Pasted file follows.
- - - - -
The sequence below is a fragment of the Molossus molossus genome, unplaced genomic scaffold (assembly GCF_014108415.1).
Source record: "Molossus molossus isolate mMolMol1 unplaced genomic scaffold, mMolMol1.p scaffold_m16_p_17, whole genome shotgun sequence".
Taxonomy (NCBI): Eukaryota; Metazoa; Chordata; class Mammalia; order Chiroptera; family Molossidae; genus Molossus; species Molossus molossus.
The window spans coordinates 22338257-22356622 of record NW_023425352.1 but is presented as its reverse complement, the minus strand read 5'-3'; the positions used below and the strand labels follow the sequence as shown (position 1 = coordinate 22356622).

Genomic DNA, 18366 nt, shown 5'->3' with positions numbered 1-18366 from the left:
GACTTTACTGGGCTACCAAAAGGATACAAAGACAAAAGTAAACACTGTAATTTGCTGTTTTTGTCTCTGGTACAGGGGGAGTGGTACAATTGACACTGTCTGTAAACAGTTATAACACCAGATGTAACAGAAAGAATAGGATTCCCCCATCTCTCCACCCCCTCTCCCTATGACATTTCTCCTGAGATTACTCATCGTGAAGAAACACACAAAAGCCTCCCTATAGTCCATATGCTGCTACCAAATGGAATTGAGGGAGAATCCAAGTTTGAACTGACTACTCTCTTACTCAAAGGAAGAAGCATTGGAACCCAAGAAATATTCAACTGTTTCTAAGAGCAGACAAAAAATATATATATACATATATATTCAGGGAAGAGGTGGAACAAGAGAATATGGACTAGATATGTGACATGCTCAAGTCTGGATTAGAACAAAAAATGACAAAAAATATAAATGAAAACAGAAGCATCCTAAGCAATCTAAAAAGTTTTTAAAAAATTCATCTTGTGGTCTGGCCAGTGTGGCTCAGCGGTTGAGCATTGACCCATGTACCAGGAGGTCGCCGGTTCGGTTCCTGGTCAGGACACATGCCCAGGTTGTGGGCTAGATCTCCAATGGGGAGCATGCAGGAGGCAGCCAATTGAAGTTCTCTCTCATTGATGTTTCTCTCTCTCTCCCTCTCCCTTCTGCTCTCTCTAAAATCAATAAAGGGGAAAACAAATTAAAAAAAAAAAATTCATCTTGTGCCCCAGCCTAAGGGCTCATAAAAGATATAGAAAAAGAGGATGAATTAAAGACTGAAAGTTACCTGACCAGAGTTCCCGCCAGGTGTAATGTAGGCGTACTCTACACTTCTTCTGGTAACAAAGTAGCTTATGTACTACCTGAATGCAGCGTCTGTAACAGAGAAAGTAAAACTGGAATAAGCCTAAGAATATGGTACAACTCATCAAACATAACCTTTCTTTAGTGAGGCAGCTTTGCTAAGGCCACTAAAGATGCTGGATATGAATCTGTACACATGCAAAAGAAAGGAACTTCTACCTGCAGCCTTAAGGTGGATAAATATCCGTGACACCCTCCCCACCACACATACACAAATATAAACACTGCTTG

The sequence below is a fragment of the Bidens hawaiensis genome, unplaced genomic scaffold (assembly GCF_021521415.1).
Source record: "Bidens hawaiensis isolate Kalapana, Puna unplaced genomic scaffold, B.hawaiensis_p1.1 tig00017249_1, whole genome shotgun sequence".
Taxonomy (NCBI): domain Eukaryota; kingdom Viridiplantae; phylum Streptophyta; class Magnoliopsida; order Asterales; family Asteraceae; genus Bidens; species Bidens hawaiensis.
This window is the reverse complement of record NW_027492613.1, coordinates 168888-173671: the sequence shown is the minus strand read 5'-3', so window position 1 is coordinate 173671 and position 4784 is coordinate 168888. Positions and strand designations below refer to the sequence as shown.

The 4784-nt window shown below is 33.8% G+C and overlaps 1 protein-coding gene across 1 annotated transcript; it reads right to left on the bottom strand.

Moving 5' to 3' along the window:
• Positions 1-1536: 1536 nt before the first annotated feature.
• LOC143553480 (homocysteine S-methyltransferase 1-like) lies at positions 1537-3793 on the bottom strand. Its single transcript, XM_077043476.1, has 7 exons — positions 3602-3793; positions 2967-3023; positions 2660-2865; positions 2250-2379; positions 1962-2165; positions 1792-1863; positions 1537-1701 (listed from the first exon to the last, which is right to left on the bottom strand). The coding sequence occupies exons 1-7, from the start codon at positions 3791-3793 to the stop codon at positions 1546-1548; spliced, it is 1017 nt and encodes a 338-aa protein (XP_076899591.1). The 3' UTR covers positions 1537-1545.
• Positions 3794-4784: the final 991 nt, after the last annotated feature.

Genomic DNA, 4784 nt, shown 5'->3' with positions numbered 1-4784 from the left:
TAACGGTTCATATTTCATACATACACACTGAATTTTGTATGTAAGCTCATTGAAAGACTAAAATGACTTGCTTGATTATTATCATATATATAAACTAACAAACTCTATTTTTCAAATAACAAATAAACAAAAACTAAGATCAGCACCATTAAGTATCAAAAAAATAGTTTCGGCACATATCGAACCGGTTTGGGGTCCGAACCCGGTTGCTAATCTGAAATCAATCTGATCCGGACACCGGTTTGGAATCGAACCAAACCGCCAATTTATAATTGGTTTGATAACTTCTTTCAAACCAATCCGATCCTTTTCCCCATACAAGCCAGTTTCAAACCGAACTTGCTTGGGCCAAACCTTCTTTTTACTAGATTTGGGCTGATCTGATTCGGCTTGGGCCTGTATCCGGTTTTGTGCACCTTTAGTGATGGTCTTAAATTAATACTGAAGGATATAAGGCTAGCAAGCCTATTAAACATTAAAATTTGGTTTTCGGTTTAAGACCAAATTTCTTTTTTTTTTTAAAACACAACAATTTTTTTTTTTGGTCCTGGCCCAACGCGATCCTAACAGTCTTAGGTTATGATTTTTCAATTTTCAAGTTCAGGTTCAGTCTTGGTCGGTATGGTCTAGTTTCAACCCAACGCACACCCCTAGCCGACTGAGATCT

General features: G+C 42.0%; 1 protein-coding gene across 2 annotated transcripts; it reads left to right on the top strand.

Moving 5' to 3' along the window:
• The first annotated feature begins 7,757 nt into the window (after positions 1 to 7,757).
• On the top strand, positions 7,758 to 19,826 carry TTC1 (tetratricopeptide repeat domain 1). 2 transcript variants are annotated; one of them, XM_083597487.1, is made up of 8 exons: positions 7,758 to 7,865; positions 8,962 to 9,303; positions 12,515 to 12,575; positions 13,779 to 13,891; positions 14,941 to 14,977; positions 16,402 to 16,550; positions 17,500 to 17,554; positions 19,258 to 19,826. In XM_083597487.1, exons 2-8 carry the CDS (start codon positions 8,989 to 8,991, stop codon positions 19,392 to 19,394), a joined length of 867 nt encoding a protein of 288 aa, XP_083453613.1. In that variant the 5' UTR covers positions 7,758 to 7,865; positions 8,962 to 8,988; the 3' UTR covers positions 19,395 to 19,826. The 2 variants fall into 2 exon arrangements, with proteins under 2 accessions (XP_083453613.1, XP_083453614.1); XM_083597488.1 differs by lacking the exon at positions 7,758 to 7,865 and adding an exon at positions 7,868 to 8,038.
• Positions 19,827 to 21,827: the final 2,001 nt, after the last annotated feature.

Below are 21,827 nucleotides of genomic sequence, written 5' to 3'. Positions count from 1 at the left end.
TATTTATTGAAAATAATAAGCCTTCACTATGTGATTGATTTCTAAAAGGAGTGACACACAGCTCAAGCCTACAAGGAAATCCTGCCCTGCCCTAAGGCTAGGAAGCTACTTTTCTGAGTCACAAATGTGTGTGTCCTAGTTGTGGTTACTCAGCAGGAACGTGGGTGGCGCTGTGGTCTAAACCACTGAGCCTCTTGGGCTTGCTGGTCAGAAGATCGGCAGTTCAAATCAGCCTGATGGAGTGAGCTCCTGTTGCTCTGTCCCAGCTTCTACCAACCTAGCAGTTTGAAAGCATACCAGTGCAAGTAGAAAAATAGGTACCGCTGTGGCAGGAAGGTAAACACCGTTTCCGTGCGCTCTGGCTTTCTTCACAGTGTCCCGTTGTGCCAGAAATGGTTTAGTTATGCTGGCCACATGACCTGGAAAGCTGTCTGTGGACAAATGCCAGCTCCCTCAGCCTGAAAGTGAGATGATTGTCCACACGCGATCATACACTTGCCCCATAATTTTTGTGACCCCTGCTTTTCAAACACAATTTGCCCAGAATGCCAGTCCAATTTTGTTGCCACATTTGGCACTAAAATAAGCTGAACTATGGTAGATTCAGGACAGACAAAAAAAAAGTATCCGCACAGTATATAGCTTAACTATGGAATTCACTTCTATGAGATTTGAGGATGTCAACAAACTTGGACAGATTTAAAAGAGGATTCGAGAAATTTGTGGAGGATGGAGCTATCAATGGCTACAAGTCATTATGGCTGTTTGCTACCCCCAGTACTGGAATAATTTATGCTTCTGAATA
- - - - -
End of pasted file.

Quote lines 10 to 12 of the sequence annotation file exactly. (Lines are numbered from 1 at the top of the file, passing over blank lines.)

This window is the reverse complement of record NW_027492613.1, coordinates 168888-173671: the sequence shown is the minus strand read 5'-3', so window position 1 is coordinate 173671 and position 4784 is coordinate 168888. Positions and strand designations below refer to the sequence as shown.

The 4784-nt window shown below is 33.8% G+C and overlaps 1 protein-coding gene across 1 annotated transcript; it reads right to left on the bottom strand.

Moving 5' to 3' along the window: